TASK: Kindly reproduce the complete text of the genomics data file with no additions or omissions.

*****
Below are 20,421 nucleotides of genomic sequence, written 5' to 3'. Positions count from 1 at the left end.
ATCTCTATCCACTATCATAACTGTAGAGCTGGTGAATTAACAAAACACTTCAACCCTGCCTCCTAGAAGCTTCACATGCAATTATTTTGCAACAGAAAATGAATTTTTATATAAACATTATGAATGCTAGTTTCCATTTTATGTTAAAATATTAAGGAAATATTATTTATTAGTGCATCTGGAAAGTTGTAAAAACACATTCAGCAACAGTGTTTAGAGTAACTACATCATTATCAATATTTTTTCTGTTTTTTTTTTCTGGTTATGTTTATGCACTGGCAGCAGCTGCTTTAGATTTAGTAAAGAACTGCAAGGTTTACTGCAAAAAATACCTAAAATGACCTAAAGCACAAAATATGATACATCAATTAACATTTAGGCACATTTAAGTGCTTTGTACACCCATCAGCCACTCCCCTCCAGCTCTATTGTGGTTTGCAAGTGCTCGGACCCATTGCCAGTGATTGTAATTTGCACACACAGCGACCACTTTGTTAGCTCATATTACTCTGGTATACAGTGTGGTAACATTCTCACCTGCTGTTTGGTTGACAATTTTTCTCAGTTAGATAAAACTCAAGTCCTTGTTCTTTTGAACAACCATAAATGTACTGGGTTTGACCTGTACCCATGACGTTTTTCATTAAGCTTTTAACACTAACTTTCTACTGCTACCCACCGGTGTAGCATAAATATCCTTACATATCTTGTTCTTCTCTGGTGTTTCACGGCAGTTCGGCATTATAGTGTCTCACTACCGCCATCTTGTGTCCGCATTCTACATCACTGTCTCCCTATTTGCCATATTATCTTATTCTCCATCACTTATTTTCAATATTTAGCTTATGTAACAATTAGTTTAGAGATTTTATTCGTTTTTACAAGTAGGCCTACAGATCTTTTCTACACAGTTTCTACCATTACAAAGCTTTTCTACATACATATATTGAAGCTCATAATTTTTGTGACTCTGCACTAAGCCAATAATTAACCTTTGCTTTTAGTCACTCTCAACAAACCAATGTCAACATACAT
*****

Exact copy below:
Below are 20,421 nucleotides of genomic sequence, written 5' to 3'. Positions count from 1 at the left end.
ATCTCTATCCACTATCATAACTGTAGAGCTGGTGAATTAACAAAACACTTCAACCCTGCCTCCTAGAAGCTTCACATGCAATTATTTTGCAACAGAAAATGAATTTTTATATAAACATTATGAATGCTAGTTTCCATTTTATGTTAAAATATTAAGGAAATATTATTTATTAGTGCATCTGGAAAGTTGTAAAAACACATTCAGCAACAGTGTTTAGAGTAACTACATCATTATCAATATTTTTTCTGTTTTTTTTTTCTGGTTATGTTTATGCACTGGCAGCAGCTGCTTTAGATTTAGTAAAGAACTGCAAGGTTTACTGCAAAAAATACCTAAAATGACCTAAAGCACAAAATATGATACATCAATTAACATTTAGGCACATTTAAGTGCTTTGTACACCCATCAGCCACTCCCCTCCAGCTCTATTGTGGTTTGCAAGTGCTCGGACCCATTGCCAGTGATTGTAATTTGCACACACAGCGACCACTTTGTTAGCTCATATTACTCTGGTATACAGTGTGGTAACATTCTCACCTGCTGTTTGGTTGACAATTTTTCTCAGTTAGATAAAACTCAAGTCCTTGTTCTTTTGAACAACCATAAATGTACTGGGTTTGACCTGTACCCATGACGTTTTTCATTAAGCTTTTAACACTAACTTTCTACTGCTACCCACCGGTGTAGCATAAATATCCTTACATATCTTGTTCTTCTCTGGTGTTTCACGGCAGTTCGGCATTATAGTGTCTCACTACCGCCATCTTGTGTCCGCATTCTACATCACTGTCTCCCTATTTGCCATATTATCTTATTCTCCATCACTTATTTTCAATATTTAGCTTATGTAACAATTAGTTTAGAGATTTTATTCGTTTTTACAAGTAGGCCTACAGATCTTTTCTACACAGTTTCTACCATTACAAAGCTTTTCTACATACATATATTGAAGCTCATAATTTTTGTGACTCTGCACTAAGCCAATAATTAACCTTTGCTTTTAGTCACTCTCAACAAACCAATGTCAACATACAT